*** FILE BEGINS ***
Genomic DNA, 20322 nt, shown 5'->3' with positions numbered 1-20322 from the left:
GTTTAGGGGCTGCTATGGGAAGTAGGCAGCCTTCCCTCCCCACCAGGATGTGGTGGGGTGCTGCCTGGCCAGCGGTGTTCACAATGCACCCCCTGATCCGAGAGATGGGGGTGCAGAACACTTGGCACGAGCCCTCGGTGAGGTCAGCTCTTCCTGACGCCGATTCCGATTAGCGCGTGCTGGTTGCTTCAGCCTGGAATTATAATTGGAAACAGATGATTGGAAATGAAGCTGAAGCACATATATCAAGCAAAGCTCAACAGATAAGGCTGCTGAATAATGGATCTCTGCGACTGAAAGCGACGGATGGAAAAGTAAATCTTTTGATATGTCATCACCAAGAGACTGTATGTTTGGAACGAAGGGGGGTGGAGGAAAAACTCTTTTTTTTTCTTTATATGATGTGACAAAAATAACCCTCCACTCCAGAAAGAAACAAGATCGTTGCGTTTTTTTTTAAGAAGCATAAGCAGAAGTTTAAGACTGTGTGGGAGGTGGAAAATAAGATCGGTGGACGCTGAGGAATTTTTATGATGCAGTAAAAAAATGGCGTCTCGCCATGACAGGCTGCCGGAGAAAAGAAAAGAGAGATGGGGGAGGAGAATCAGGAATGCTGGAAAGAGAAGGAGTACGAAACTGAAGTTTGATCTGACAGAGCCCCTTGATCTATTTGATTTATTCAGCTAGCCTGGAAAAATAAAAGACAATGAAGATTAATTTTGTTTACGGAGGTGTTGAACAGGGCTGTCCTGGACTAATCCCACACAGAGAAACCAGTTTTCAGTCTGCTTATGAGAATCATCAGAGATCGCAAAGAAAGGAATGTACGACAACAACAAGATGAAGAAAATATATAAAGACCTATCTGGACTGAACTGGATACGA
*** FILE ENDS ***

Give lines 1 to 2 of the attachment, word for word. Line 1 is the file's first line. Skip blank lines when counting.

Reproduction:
Genomic DNA, 20322 nt, shown 5'->3' with positions numbered 1-20322 from the left:
GTTTAGGGGCTGCTATGGGAAGTAGGCAGCCTTCCCTCCCCACCAGGATGTGGTGGGGTGCTGCCTGGCCAGCGGTGTTCACAATGCACCCCCTGATCCGAGAGATGGGGGTGCAGAACACTTGGCACGAGCCCTCGGTGAGGTCAGCTCTTCCTGACGCCGATTCCGATTAGCGCGTGCTGGTTGCTTCAGCCTGGAATTATAATTGGAAACAGATGATTGGAAATGAAGCTGAAGCACATATATCAAGCAAAGCTCAACAGATAAGGCTGCTGAATAATGGATCTCTGCGACTGAAAGCGACGGATGGAAAAGTAAATCTTTTGATATGTCATCACCAAGAGACTGTATGTTTGGAACGAAGGGGGGTGGAGGAAAAACTCTTTTTTTTTCTTTATATGATGTGACAAAAATAACCCTCCACTCCAGAAAGAAACAAGATCGTTGCGTTTTTTTTTAAGAAGCATAAGCAGAAGTTTAAGACTGTGTGGGAGGTGGAAAATAAGATCGGTGGACGCTGAGGAATTTTTATGATGCAGTAAAAAAATGGCGTCTCGCCATGACAGGCTGCCGGAGAAAAGAAAAGAGAGATGGGGGAGGAGAATCAGGAATGCTGGAAAGAGAAGGAGTACGAAACTGAAGTTTGATCTGACAGAGCCCCTTGATCTATTTGATTTATTCAGCTAGCCTGGAAAAATAAAAGACAATGAAGATTAATTTTGTTTACGGAGGTGTTGAACAGGGCTGTCCTGGACTAATCCCACACAGAGAAACCAGTTTTCAGTCTGCTTATGAGAATCATCAGAGATCGCAAAGAAAGGAATGTACGACAACAACAAGATGAAGAAAATATATAAAGACCTATCTGGACTGAACTGGATACGA